While almost every food contains protein, some foods contain much more than others, giving you a punch of the nutrient in a relatively compact serving.
There are other foods, however, that many eaters believe are high in protein — but really aren't. Here are seven foods that, while still nutritious, aren't particularly high in protein.
If you're shooting for about 50 grams of protein a day, which is the recommended intake for a 2,000 calorie diet, these foods won't necessarily help you get there.
However, we in no way want to foster a reductionistic approach to nutrition — don't just choose foods for one macronutrient! These foods have a lot to recommend them; they can all be part of a wholesome diet (luckily they're all so tasty you probably weren't doing that anyway). But if protein is what you're looking for, these won't get you far.
1. Cream Cheese
Since it's got cheese in its name, it must have some good protein in there, right? Unfortunately, no. A two-tablespoon serving has just two grams of protein in it, but contains 10 grams of fat, which is exactly why it tastes so rich and decadent slathered on your bagel.
Keep enjoying it but know that it's not making that bagel a protein-rich breakfast — top it with smoked salmon to help with that.
2. Almond Milk
There's just one gram of protein in a cup of almond milk. Even though it's made from high-protein almonds, the milk, made from soaking the nuts, doesn't hold onto much of the nutrient.
If you're looking for a non-dairy milk that does have some protein, soy (eight grams in one cup) and coconut (five grams in one cup) milk are better options.
Both the main ingredients in hummus — chickpeas and tahini — are good sources of protein, so naturally hummus should be too. While technically it is, you do need to eat a fair amount to get its benefits. I am always surprised to look at the nutrition label on the back of a tub and see that the serving size of two tablespoons has only two grams of protein in it.
So, using it just as a dip for carrots probably isn't going to give you as much protein as you'd like, unless you're scooping up a serious amount in each bite.
Instead, get the protein benefits of hummus by using it in a hummus bowl — you'll get about nine grams of protein in a 1/2 cup serving.
Get a recipe: Smoky Roasted Vegetable Hummus Bowl
Avocado floats around on many lists as a rich protein source, and I have to disagree. While a whole avocado does give you four grams of protein, you're generally not eating the entire avocado. If you're just slicing half to add to salad or smash on toast, the real nutrition benefit is its big dose of healthy fats, not protein.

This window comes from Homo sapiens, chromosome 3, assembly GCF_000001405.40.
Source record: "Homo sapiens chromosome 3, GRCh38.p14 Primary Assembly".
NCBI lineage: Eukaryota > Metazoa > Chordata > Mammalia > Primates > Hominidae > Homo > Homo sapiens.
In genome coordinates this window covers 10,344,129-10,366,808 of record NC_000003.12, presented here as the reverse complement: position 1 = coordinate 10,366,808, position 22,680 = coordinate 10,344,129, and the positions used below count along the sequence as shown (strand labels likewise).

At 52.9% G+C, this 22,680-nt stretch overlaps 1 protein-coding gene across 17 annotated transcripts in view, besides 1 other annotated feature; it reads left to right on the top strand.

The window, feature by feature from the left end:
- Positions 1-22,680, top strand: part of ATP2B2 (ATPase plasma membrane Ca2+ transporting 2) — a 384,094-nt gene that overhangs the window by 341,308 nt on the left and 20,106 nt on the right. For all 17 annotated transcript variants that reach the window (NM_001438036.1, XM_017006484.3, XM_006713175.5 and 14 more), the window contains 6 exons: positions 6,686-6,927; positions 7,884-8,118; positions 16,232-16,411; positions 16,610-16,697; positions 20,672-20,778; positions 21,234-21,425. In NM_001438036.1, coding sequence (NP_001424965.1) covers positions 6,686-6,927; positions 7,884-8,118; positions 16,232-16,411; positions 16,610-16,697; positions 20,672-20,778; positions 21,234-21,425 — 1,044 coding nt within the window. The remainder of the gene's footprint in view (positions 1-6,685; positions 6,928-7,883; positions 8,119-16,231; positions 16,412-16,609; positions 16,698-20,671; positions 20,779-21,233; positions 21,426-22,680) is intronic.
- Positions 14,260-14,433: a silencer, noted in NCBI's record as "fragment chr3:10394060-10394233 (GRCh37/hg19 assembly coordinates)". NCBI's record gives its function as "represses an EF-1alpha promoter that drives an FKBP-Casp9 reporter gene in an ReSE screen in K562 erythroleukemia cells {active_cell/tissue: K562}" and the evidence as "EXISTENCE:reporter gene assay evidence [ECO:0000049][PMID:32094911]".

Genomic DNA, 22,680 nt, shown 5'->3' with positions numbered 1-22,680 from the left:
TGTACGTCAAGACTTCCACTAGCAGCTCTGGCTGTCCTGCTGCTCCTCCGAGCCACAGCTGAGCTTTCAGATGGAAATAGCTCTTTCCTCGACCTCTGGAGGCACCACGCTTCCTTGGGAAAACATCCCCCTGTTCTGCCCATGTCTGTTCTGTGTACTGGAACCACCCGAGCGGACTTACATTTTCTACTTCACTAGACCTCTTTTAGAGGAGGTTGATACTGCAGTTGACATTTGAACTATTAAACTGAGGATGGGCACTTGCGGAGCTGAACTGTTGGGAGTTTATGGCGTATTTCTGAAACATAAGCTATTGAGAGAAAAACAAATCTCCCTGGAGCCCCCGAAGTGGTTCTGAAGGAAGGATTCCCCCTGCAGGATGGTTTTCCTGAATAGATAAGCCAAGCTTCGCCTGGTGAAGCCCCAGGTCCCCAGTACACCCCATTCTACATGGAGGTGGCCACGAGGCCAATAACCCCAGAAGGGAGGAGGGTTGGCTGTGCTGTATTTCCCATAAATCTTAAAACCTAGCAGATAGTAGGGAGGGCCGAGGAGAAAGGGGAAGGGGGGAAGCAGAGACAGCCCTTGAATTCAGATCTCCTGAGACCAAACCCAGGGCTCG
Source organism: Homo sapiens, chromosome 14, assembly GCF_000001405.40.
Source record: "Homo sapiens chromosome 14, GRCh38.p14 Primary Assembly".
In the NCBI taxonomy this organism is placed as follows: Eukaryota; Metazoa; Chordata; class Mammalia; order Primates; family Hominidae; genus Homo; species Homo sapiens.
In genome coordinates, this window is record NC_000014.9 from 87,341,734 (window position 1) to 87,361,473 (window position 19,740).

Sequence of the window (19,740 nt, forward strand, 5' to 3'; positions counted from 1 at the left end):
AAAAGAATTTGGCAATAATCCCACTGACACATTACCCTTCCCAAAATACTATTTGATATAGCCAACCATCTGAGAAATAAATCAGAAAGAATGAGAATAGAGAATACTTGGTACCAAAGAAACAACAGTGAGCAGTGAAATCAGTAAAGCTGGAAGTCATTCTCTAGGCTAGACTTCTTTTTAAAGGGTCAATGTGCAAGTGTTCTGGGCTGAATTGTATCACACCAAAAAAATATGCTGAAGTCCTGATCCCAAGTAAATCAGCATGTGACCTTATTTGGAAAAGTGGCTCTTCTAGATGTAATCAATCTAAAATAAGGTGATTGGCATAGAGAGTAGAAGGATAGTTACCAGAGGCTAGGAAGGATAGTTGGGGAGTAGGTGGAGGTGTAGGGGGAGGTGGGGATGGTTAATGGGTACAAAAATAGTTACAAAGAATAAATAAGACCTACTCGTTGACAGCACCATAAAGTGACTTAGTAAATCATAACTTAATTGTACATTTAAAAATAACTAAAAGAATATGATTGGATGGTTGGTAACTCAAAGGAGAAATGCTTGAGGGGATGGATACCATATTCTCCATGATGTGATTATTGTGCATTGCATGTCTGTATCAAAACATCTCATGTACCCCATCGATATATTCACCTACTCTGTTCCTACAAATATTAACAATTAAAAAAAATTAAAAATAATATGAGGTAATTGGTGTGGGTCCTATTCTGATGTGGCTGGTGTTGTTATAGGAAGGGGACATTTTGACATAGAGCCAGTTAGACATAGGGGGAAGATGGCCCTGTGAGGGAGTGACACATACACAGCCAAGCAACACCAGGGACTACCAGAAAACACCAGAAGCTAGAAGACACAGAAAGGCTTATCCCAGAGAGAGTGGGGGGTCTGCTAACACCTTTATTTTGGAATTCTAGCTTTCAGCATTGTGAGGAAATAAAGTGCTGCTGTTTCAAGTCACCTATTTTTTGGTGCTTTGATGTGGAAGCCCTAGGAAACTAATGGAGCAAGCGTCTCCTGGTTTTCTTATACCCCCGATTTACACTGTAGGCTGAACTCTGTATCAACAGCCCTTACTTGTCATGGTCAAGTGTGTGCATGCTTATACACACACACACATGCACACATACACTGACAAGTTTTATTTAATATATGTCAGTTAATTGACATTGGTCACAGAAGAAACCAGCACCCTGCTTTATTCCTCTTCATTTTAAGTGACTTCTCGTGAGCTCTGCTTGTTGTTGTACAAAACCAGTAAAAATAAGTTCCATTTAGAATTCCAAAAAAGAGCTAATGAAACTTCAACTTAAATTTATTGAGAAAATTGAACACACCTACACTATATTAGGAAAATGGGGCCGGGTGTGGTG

5. Frozen Yogurt
Frozen yogurt has a little less protein than regular non-frozen yogurt — 1/2 cup has three grams while 1/2 cup of regular plain yogurt has four. The difference is, however, that frozen yogurt usually comes with lots of added sugar. While it's a wholesome option to satisfy your sweet tooth, it's not the best pick when you're looking to eat a protein-filled lunch.
Related: 20 Ways to Eat a High-Protein Lunch
6. Flax Seeds
Flax seeds are a powerhouse of good things, but they aren't rich in protein. Their name might deceive you since there's "seed" in it, but there are just three grams in two tablespoons. Instead, look to flax seeds for a rich source of good fat and and fiber.
Read more: The Original Superfood: Flax Seeds
Protein? In a banana? This is a common Google search, believe it or not! Whether or not you think there is protein in a banana, you've probably run out the door with nothing but one in hand thinking you'll be satisfied until lunch because it's quick, easy, and the first thing you grabbed — I've definitely done this.
There's just about one gram of protein in a medium banana. While there's some fiber in the fruit, which can add to the feeling of fullness, you'll probably still be hungry in an hour. Swipe some peanut butter on that banana and suddenly it's a protein-rich breakfast that will satisfy.
Get a recipe: Peanut Butter Banana Bread Pudding
Ready now for foods surprisingly high in protein? 10 Foods That Are Higher in Protein than You Think
Who I Am (and Why I'm Writing to You)
As a food editor who is also a Registered Dietitian, I know the confusion of our fractured landscape of diet information. But if you strip away the study-of-the-day and fad diets, there is solid information we can all learn about basic nutritional building blocks.
We're offering these unsexy yet useful tools to empower cooks to make decisions that suit them with solid, science-driven resources.
This especially applies to protein, the first topic in our new Nutrition 101 series. We want to give you the tools for confident eating and a more wholesome diet — something we can all get behind.